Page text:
What happens when a beneficiary pre-deceases the maker of a Will?

UPDATED: Apr 4, 2011

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What happens when a beneficiary pre-deceases the maker of a Will?

Mother left home to 2 sisters, both of whom are dead; 1 sister had children, the other didn’t. The sisters also had 3 sisters and 2 brothers. All are dead except 1 brother. Who does the estate belong to – the brother or the siblings (i.e. their children) listed in the Will?

Asked on April 4, 2011 under Estate Planning, North Carolina


M.D., Member, California and New York Bar / FreeAdvice Contributing Attorney

Answered 12 years ago | Contributor

At common law, there is something known as "lapse".  This occurs when the beneficiary under a Will predeceases the testator (maker); in such a case the bequest is invalidated.  Instead it reverts as provided for in the residuary clause of the Will (ie "All the rest, residue and remainder of my estate go to X").  In response to this, most jurisdictions have enacted an "anti-lapse" statute to address this situation.  The anti-lapse statute "saves" the bequest as if it had been made to the deceased beneficiary's descendants.  In your case, for example, the children of the deceased ister would inherit.  However, a testator can prevent the operation of an anti-lapse statute by providing that the gift will only go to the named beneficiary (or their descendants) if that beneficiary survives the testator, or by simply stating in the Will that the anti-lapse statute does not apply.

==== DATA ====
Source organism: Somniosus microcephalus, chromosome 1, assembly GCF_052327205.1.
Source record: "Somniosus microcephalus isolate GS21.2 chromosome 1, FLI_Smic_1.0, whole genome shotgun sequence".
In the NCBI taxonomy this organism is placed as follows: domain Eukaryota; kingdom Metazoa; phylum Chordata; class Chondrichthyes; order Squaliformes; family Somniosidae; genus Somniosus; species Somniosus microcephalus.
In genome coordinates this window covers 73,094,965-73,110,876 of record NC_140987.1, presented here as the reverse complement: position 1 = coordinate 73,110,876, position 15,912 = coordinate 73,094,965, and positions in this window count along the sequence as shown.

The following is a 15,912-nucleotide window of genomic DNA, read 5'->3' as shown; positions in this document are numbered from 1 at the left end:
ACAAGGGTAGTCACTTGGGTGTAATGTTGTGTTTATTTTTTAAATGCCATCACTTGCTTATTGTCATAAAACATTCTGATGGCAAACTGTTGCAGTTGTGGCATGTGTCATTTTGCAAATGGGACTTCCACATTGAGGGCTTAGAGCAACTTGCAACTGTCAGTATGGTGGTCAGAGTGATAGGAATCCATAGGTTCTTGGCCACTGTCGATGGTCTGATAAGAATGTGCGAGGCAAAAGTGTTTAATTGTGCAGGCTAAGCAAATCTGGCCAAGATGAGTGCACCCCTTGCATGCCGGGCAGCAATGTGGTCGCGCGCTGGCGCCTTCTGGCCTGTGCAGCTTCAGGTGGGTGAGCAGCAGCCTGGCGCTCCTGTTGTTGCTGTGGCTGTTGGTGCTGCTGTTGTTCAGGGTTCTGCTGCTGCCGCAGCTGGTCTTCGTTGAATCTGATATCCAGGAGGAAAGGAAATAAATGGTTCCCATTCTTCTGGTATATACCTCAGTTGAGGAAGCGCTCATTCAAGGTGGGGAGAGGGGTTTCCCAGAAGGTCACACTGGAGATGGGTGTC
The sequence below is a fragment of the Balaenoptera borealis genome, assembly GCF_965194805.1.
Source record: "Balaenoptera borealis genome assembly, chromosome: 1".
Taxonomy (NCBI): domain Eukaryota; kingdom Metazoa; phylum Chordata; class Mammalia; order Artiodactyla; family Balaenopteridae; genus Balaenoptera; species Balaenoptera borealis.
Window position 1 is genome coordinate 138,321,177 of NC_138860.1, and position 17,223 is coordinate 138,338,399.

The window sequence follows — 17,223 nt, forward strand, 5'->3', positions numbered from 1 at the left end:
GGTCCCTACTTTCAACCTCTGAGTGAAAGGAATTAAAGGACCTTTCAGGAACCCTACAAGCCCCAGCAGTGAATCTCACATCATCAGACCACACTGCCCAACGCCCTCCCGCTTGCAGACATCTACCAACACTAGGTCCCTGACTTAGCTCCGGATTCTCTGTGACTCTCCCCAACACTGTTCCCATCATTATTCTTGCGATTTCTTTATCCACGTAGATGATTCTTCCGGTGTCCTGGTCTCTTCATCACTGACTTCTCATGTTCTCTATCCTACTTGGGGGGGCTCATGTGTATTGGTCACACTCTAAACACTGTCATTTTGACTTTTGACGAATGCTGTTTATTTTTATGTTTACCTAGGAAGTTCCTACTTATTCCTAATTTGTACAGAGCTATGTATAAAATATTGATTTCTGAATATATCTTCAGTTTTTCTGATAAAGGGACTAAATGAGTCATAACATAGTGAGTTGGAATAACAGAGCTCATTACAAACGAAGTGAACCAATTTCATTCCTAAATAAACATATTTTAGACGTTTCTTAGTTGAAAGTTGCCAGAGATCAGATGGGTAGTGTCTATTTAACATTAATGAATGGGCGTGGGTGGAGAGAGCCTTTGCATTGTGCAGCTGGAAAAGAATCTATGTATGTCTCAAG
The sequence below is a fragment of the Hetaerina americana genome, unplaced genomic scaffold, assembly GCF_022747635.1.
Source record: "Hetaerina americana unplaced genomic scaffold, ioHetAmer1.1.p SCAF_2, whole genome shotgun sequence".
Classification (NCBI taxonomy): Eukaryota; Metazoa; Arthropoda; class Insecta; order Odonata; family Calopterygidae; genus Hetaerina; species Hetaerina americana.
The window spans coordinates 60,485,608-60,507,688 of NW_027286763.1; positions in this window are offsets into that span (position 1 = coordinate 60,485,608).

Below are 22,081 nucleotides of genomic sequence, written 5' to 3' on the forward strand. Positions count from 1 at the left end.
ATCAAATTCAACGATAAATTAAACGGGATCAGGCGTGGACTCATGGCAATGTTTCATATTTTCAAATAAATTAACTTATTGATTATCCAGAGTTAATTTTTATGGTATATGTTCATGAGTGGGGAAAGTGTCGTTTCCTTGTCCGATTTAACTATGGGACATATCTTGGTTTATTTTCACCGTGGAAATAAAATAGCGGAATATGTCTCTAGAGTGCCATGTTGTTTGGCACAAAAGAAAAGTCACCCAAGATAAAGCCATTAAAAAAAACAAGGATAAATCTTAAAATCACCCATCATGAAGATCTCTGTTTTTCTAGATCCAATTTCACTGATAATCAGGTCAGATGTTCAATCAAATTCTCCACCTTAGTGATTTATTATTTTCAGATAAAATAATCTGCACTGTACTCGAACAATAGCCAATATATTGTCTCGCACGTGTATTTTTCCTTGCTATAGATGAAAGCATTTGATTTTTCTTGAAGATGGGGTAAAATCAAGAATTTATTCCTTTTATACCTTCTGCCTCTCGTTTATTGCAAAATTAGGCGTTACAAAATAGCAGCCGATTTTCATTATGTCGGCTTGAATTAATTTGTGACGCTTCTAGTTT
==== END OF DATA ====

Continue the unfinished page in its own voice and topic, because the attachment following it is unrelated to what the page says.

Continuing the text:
Bottom line, without being able to review the language in the Will its hard to give a definitive answer.  What you should do now is to consult directly with a probate attorney as to all of this. 

IMPORTANT NOTICE: The Answer(s) provided above are for general information only. The attorney providing the answer was not serving as the attorney for the person submitting the question or in any attorney-client relationship with such person. Laws may vary from state to state, and sometimes change. Tiny variations in the facts, or a fact not set forth in a question, often can change a legal outcome or an attorney's conclusion. Although AttorneyPages.com has verified the attorney was admitted to practice law in at least one jurisdiction, he or she may not be authorized to practice law in the jurisdiction referred to in the question, nor is he or she necessarily experienced in the area of the law involved. Unlike the information in the Answer(s) above, upon which you should NOT rely, for personal advice you can rely upon we suggest you retain an attorney to represent you.

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